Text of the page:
Just across town, more Recovery Act-funded building projects are under way. At Philadelphia’s U.S. Custom House, $29.9 million has been allocated for restoration, implementation of energy-efficient fixtures and roof modernization. The William J. Green Jr. Federal Building and the James A. Byrne U.S. Courthouse are also undergoing significant modernization and renovations, and are on track to receive more than $16 million in energy-efficient infrastructure investment.      

This is the smart thing to do for the environment, for the economy, and for the taxpayer. By reducing the buildings’ energy costs, we save taxpayer dollars in building operations and utility costs. 

Green jobs and green growth will be pillars of our future economic success. We are wasting no time in moving aggressively forward on the green and environmental front: To date, GSA has invested $4.1 billion in building modernization and construction projects, and by July, GSA will have put 545 companies to work on green building projects, more than double the number of a year ago. 

These jobs represent the kind of smart investments that will launch our country into the next decade and beyond.

Thanks to the Recovery Act, GSA is driving the construction, transportation, energy, and automotive industries toward green projects and technologies that invest in the jobs and economy of the future.

I’m delighted to share the stage today with Elaine Prince, the president of Manna Supply company, based just outside of Philadelphia. Her business acts as a supplier of construction products, and like so many small businesses, the additional funding from the Recovery Act has gone toward building the business. Manna Supply is in the process of acquiring LEED [Leadership in Energy and Environmental Design] certification and plans to leverage itself into a new and competitive market position.

While the national economic outlook is improving, there is still a long way to go before our economy is back on its feet again, and although the numbers tell one story, there are still too many Americans who are feeling the terrible anxiety of unemployment. But there are signs of hope.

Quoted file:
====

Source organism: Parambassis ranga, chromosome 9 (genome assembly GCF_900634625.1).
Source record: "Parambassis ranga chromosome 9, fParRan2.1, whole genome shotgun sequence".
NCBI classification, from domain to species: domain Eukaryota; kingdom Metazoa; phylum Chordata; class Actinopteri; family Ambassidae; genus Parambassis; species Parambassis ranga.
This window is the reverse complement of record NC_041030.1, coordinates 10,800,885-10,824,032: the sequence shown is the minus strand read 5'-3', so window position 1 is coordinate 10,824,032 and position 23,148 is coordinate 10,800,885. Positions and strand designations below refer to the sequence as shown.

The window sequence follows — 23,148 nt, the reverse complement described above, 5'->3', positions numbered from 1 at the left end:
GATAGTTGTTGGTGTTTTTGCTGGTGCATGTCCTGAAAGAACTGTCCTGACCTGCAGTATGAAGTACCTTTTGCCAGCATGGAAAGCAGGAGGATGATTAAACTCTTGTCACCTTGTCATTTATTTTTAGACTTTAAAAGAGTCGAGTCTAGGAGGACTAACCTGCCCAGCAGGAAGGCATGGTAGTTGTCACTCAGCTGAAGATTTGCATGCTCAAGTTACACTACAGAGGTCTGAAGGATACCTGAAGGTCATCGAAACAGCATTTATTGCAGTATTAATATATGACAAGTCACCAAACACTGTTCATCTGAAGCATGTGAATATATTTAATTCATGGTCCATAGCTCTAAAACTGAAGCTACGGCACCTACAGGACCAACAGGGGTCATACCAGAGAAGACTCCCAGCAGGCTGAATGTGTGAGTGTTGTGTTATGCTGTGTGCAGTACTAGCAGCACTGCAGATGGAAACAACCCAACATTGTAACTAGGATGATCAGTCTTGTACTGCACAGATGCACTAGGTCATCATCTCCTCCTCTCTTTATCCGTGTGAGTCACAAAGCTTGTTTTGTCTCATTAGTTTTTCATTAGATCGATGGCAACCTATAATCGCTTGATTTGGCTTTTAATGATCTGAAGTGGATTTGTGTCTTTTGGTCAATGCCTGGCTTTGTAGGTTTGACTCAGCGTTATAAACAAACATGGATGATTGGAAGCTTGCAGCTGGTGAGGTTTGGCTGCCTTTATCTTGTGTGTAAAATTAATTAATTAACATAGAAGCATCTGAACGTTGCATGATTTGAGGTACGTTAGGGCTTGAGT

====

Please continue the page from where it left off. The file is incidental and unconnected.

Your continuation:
Thanks to the Recovery Act, workers like Lane Lundberg, who you will hear from shortly, are back on the job. Lane is a construction worker who was unemployed for five months and fought hard to make ends meet. Lane had no experience with solar installation, but he was a quick learner, and he received on-the-job training. Now, Lane is not only employed, but he has gained a valuable new skill set that has positioned him for future green construction projects.

These Americans are working today because of the Recovery Act. Stories like theirs show the broad effect that the Recovery Act has had throughout the economy as new funding spurs job creation and promotes the growth of long-lasting and sustainable green-collar jobs. 

And we’re not done. Not nearly. This summer will be the most active Recovery Act season yet, and we will see a significant spike in the rolling out of transportation, housing, and energy projects nationwide. In the past year, the construction industry has seen its biggest increase in the last decade, but when it comes to Recovery Act projects, the best is yet to come. 

Thank you.

Last Reviewed 2010-11-24